by Rob Tims
All too rare are the days when the list of our daily tasks lines up well with our available resources to achieve those tasks. Perhaps our expectations for the day are too high. Maybe we are lazy. Maybe time and money are short. The reasons vary, but the result is still the same: we end each day feeling we haven’t accomplished enough in order to rest well.
And our reaction to this feeling of disappointment is to pick ourselves up by the bootstraps and try all the more to accomplish.
This is an unending, life-killing loop of insanity: a list of life’s demands, a futile effort to excel in all of them, hitting the sheets disappointed in our so-called failure, and resolving to kick tail and take names the next day.
This, I believe, was the world Martha lived in. Consider Luke 10:38-42 (CSB).
38 While they were traveling, he entered a village, and a woman named Martha welcomed him into her home. 39 She had a sister named Mary, who also sat at the Lord’s feet and was listening to what he said. 40 But Martha was distracted by her many tasks, and she came up and asked, “Lord, don’t you care that my sister has left me to serve alone? So tell her to give me a hand.”
41 The Lord answered her, “Martha, Martha, you are worried and upset about many things, 42 but one thing is necessary. Mary has made the right choice, and it will not be taken away from her.”
On this occasion Martha is exercised because Mary has left domestic responsibilities to give her attention to the words of Jesus, leaving Martha to take care of all of the tasks. Her obsession with getting the work done was undoing her and those around her, as busyness is prone to do, specifically in these four ways.
1. Busyness creates an inner turmoil because our work, even our work for that which is good, cannot satisfy us. This is why Jesus says, “You are worried and upset about many things, but one thing is necessary.” When we have too many competing and non-negotiable goals that we must meet to be happy, we are ensuring our misery.
2. Busyness creates an irritability with and sense of moral superiority over others, including God. Notice how Martha projects her expectations on her sister and assumes that she (Martha) is in “the right” and that the most important person in the room would agree with her. In other words, Martha’s obsession with busyness and productivity made her believe she was morally superior even to Jesus. When we grow bitter towards others for not meeting our expectations, we grow bitter towards Jesus for not correcting them. This leads me to my third point.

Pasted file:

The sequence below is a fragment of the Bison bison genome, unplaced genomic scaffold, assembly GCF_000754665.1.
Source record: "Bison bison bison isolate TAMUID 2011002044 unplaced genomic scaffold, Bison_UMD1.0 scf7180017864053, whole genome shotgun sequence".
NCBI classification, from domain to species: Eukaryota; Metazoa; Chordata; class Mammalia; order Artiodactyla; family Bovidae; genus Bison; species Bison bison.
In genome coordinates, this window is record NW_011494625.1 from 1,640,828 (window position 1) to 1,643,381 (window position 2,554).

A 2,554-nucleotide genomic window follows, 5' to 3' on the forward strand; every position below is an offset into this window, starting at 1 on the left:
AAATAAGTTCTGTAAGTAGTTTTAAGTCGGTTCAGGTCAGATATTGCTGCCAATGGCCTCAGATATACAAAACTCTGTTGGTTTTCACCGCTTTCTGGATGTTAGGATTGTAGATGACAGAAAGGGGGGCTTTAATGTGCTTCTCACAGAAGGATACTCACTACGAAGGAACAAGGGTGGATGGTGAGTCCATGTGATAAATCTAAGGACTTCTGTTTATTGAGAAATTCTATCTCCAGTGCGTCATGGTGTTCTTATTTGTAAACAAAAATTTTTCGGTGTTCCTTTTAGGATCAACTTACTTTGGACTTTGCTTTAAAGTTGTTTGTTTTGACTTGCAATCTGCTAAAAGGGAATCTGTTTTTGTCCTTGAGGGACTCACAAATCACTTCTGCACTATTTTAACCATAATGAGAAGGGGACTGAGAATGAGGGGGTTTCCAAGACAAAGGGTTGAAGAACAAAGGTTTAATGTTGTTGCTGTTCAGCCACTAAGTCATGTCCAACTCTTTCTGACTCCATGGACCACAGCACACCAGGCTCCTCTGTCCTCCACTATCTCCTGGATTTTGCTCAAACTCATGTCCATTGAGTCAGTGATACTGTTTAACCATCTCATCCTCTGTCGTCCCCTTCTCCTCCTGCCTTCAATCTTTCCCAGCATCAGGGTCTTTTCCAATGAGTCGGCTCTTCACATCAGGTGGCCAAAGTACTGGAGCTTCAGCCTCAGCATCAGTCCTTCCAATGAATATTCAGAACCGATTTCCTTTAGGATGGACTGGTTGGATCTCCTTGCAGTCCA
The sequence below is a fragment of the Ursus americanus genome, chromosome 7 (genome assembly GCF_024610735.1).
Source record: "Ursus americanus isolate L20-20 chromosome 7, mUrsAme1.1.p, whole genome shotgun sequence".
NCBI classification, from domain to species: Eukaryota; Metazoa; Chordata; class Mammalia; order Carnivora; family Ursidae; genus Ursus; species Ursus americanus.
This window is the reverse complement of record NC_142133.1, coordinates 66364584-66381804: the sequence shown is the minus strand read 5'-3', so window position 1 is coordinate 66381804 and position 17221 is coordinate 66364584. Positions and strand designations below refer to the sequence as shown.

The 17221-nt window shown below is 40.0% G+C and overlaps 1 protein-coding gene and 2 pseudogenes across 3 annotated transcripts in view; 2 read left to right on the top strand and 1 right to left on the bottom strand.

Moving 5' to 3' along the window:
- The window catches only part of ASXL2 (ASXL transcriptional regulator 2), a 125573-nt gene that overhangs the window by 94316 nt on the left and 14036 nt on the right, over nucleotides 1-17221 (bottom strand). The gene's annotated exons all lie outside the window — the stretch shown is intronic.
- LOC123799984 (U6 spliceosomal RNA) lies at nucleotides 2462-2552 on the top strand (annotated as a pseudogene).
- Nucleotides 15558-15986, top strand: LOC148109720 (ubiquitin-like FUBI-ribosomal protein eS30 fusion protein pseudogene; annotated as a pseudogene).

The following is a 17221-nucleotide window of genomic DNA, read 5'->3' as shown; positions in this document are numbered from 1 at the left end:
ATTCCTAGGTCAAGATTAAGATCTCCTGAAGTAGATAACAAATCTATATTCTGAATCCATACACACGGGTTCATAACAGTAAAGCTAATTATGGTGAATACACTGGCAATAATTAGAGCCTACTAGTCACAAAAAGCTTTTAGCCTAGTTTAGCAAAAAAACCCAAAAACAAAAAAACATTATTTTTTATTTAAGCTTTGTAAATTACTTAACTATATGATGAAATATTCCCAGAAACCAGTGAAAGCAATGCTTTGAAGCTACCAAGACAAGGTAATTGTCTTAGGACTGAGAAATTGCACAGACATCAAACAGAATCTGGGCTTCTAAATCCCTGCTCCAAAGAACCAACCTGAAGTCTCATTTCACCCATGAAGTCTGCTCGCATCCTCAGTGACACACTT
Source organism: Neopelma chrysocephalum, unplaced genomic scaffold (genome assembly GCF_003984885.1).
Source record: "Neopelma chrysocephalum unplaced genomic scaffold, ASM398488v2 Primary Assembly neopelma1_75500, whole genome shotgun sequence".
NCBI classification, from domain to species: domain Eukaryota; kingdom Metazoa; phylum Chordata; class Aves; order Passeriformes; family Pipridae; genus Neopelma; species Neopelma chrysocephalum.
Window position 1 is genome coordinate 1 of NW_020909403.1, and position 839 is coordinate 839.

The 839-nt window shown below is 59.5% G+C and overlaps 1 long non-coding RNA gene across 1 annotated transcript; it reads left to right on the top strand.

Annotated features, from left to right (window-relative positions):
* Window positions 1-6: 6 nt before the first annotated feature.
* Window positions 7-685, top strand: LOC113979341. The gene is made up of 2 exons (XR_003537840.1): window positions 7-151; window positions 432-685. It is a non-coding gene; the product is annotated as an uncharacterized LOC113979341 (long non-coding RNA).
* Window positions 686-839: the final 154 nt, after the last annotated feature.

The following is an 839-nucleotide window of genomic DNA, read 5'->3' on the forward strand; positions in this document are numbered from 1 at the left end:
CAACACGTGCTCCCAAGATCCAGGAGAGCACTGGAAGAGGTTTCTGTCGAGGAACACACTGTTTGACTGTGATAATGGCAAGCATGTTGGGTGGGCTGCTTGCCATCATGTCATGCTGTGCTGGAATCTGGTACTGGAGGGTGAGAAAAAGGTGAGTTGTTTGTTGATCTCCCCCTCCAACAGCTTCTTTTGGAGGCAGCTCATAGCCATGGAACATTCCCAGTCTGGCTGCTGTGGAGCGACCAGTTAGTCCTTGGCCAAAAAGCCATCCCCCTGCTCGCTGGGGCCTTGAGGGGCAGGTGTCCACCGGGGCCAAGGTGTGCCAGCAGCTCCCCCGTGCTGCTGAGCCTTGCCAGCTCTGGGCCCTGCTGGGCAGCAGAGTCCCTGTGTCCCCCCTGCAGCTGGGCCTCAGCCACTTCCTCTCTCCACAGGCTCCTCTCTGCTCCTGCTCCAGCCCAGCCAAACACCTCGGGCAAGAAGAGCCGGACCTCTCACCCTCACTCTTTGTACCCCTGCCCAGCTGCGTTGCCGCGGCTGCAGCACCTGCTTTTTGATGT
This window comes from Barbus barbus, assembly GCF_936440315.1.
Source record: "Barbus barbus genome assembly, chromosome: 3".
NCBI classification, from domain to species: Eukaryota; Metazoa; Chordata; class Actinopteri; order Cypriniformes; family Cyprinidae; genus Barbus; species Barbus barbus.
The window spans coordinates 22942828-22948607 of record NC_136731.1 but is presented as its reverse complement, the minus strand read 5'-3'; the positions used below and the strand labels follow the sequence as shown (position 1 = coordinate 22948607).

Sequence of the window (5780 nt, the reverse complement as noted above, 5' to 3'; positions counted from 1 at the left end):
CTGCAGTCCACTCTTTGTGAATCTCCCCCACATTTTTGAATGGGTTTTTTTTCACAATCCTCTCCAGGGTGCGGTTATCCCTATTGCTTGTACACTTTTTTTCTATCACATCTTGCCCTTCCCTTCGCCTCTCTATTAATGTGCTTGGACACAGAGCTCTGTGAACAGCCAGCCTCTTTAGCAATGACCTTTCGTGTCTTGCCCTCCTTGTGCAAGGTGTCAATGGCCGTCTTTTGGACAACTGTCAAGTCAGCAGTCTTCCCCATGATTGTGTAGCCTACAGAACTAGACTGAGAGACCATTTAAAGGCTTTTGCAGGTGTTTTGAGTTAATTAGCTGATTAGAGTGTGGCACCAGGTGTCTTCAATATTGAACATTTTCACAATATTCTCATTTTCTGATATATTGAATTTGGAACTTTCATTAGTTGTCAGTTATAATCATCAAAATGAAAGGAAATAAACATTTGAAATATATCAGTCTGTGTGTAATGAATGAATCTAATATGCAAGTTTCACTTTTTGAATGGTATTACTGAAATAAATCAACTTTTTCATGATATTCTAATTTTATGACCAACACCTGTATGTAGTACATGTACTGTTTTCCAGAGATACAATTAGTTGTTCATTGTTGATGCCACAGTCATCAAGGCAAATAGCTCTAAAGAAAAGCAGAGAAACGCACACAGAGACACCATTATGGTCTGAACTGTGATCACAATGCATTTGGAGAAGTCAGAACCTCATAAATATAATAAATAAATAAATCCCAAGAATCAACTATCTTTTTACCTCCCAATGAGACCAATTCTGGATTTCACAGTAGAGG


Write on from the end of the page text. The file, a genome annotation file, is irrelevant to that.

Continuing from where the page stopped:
3. Busyness leads us to question God’s character. Questioning God’s character reveals that our busyness is really about us … it’s our idol. Tim Keller explains this very well. “If (Martha) really was doing it for Jesus, she wouldn’t have been upset when he refused to let things go the way she wants. Her unanswered plea proved she was not doing it for Jesus. She was doing it for herself.” Busyness is a subtle yet powerful idol that places our efforts on the throne, and works make a horrible god.
So, what do we do? Jesus answers this plainly. In effect, we are to sit at Jesus’ feet and listen to what he says. We are to sit under his authority in a focused way, submitting to his leadership and ownership of all resources (which, by the way, includes our efforts).
That is to say, the only way to end the idolatry of busyness is to worship the one true God.
Rob Tims is husband to Holly and father to Trey, Jono, Abby Jane and Luke. He’s the author of Southern Fried Faith: Confusing Christ and Culture in the Bible Belt, and manages the team behind smallgroup.com at Lifeway Christian Resources in Nashville. He writes regularly at RobTims.com and blogs every Friday at Forward Progress.
by Rob Tims